US Army Drilled To See All Muslims as Terrorists



TER_IN_CANADA.asp

TORONTO - An American seeking to become the first US soldier granted
refugee status in Canada after refusing to serve in Iraq told immigration
officials yesterday that the Army was drilling its soldiers to think of all
Arabs and Muslims as potential terrorists.

"We were being told that it was a new kind of war, that these were evil
people and they had to be dealt with," Pfc Jeremy Hinzman, 26, told the
Immigration and Refugee Board on the second of his three-day hearing for
political asylum.

"We were told that we would be going to Iraq to jack up some terrorists,"
said Hinzman, who fled from Fort Bragg, North Carolina, on January 2 and
now lives in Toronto with his 31 year-old wife, Nga Nguyen, and 2 year-old
son Liam.

He said US military training since Sept 11 is designed to "foster an
attitude of hatred. It gets your blood boiling to carry out the mission."
Hinzman is arguing that the war in Iraq is illegal and fighting in it would
have made him a war criminal.

He also said he would face prosecution if forced to return to the United
States because he likely would be court-marshalled and sentenced to an Army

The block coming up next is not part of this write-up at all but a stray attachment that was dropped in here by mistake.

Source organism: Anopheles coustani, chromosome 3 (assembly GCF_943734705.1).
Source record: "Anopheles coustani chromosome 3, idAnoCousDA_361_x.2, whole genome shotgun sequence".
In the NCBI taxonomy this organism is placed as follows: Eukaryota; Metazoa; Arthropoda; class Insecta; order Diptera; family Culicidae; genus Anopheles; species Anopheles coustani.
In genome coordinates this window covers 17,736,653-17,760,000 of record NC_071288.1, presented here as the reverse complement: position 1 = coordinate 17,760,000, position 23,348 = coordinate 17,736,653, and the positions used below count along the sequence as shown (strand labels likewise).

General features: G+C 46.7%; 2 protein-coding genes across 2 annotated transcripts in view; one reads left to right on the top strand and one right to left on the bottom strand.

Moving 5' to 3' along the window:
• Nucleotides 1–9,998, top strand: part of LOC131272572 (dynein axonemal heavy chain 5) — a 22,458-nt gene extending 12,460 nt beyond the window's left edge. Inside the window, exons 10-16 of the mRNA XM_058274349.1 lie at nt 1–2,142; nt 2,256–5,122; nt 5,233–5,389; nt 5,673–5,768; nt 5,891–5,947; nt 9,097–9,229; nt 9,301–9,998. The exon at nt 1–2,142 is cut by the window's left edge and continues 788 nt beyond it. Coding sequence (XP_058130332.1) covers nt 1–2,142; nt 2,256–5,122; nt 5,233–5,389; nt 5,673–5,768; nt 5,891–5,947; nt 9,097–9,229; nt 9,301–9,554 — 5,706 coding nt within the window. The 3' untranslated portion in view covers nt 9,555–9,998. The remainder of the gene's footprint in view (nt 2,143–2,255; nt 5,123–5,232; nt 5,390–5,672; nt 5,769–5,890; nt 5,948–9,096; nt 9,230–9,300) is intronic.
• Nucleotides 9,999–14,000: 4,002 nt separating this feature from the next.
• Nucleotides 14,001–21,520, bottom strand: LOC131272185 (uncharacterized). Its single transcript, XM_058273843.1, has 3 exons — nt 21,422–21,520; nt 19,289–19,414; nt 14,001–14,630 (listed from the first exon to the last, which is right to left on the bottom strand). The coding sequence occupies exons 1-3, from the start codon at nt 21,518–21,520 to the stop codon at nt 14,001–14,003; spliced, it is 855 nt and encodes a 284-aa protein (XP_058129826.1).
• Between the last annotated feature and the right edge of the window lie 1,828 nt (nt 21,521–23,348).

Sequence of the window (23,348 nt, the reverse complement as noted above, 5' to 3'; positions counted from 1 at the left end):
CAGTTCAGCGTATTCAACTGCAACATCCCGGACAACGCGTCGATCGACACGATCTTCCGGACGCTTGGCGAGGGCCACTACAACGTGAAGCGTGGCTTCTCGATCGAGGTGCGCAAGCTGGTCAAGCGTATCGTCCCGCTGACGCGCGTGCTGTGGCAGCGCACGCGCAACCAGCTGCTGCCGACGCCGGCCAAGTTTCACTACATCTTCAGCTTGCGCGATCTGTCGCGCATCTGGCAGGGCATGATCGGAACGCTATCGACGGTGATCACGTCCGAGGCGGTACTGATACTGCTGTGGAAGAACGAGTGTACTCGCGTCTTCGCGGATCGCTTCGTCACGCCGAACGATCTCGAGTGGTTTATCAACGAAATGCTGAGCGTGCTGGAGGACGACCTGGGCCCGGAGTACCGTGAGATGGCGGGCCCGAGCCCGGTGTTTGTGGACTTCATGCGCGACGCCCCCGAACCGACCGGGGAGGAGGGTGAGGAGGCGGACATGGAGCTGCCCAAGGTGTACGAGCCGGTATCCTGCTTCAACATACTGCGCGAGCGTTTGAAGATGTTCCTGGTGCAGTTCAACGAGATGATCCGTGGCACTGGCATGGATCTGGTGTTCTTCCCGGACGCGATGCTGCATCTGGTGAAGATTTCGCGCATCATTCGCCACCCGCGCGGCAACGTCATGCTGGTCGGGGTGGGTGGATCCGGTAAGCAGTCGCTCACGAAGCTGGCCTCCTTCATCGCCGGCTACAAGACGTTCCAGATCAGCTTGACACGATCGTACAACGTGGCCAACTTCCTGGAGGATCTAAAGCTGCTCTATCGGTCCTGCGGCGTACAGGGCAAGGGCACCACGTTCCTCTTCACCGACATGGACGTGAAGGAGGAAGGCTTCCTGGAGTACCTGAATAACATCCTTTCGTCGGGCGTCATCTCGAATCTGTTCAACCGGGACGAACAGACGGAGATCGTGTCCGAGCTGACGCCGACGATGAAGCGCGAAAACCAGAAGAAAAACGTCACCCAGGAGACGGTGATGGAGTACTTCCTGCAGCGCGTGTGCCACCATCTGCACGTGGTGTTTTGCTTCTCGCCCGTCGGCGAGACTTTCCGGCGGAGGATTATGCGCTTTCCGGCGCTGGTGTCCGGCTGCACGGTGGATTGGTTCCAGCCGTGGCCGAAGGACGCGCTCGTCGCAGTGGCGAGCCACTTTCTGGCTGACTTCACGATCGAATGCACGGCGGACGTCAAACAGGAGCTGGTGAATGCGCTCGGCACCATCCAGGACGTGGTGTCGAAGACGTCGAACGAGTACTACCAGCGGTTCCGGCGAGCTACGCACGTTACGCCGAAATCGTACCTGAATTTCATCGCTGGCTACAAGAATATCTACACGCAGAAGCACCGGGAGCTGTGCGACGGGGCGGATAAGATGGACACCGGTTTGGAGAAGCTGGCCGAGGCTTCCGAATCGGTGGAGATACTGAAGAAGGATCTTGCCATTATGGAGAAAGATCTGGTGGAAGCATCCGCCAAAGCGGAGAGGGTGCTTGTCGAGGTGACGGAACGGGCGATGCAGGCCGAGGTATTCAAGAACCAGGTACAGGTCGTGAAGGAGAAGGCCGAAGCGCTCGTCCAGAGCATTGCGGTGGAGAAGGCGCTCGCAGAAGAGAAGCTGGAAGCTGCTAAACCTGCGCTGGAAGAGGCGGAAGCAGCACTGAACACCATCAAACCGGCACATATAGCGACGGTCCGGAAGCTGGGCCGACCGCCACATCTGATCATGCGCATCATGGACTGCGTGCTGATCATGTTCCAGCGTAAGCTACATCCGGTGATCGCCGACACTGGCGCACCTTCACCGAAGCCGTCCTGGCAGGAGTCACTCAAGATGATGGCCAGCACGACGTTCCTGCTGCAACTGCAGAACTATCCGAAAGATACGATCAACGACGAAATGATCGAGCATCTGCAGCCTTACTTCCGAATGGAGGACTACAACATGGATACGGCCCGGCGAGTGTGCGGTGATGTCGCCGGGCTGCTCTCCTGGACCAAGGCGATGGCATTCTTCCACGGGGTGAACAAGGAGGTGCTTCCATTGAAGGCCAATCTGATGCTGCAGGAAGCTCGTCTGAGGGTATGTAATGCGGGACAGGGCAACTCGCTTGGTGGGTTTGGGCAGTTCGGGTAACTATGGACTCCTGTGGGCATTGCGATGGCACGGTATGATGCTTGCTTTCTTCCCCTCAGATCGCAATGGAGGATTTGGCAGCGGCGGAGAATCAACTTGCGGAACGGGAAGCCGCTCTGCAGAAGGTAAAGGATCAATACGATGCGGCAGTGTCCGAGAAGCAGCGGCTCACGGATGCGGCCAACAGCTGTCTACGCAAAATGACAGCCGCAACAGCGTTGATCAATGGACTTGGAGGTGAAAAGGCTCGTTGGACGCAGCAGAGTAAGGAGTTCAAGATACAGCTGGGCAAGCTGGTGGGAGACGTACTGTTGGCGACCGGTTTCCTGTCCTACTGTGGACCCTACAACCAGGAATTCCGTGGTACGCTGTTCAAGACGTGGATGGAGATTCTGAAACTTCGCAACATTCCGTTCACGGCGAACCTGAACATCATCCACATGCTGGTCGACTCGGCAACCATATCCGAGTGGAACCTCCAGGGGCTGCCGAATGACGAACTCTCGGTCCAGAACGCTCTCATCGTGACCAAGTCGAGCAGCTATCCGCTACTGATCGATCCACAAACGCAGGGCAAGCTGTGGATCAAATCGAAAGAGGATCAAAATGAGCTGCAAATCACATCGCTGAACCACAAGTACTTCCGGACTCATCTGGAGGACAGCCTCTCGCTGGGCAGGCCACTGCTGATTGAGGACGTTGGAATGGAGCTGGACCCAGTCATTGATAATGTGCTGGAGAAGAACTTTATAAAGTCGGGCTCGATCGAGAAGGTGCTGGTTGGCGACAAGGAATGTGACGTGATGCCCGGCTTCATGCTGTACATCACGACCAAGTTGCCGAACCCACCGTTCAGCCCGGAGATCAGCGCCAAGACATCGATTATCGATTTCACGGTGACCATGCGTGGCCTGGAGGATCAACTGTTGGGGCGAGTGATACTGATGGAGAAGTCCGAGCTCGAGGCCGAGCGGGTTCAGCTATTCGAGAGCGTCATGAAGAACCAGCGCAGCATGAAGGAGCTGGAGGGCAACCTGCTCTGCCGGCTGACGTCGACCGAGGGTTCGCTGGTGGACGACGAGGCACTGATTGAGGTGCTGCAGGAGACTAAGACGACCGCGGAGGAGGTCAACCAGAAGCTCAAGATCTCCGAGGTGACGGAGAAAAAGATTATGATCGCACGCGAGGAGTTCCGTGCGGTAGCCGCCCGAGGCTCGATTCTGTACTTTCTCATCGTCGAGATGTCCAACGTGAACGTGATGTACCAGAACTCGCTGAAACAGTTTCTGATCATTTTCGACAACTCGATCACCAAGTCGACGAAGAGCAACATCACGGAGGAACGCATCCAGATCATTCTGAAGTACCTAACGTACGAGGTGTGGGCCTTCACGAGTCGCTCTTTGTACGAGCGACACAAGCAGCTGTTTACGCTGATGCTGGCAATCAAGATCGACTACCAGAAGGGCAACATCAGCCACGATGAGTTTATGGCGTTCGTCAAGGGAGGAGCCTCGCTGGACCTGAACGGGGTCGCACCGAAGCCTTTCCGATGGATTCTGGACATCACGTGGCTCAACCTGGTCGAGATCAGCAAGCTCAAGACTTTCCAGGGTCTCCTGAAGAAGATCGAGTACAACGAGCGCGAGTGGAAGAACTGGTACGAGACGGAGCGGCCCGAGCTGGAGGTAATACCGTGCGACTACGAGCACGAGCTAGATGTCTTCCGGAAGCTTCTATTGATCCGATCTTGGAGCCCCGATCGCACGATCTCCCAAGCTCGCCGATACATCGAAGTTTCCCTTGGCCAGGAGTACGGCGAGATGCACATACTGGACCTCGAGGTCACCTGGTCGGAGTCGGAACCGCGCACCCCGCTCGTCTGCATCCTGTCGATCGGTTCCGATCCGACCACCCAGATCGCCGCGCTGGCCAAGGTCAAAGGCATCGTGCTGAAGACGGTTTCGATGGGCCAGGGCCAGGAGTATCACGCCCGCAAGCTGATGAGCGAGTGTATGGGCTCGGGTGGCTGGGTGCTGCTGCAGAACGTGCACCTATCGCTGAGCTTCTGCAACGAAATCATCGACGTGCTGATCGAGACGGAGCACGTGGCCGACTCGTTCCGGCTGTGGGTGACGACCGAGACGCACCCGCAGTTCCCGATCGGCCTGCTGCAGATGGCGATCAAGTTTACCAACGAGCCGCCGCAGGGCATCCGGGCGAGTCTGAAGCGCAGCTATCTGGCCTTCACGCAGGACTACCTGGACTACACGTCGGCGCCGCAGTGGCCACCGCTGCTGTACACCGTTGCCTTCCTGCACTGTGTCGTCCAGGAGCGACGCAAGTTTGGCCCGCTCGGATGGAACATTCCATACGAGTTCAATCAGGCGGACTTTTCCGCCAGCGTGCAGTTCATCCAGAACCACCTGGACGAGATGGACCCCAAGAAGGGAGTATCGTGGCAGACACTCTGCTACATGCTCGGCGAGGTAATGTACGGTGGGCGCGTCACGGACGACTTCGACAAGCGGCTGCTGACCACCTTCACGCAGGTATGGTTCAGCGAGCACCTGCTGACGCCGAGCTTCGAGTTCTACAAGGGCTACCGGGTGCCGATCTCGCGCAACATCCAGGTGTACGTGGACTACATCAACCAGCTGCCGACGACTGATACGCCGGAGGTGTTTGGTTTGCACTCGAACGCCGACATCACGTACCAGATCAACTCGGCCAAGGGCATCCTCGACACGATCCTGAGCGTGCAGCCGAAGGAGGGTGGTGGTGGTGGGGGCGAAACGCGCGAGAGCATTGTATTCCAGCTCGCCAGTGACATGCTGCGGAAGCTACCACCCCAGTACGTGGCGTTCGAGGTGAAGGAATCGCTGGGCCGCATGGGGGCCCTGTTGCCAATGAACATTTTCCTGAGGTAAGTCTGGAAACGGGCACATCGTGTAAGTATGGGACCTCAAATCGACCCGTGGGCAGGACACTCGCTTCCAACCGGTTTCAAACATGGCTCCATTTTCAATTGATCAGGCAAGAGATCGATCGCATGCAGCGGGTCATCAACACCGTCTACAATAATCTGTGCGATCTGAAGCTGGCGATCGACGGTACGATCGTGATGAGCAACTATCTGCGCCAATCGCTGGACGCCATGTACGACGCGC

jail.

Immigration and Refugee Board officials noted that others who had deserted
from the military typically spent only one year in jail.
"Serving one day in prison for refusing to comply with an illegal order is
one day too long," Hinzman told the tribunal, which likely will take
several weeks to reach its decision.

Hinzman said he enlisted for four years in 2000 to experience the army,
believing it would give him guidance and maturity. But he fled the 82nd
Airborne Division about two weeks after learning his outfit would be sent
to Iraq. Hinzman had served three years in the Army and applied for
conscientious objector status before his unit was sent to Afghanistan in
2002, but the Army told him it lost his application.

He said he wanted to fulfil his service obligation but not to participate
in combat. "The military is to fight justified wars," said his lawyer
Jeffrey House, an American who first came to Canada as a draft dodger
during the Vietnam War…

 


Be the first to comment

Please check your e-mail for a link to activate your account.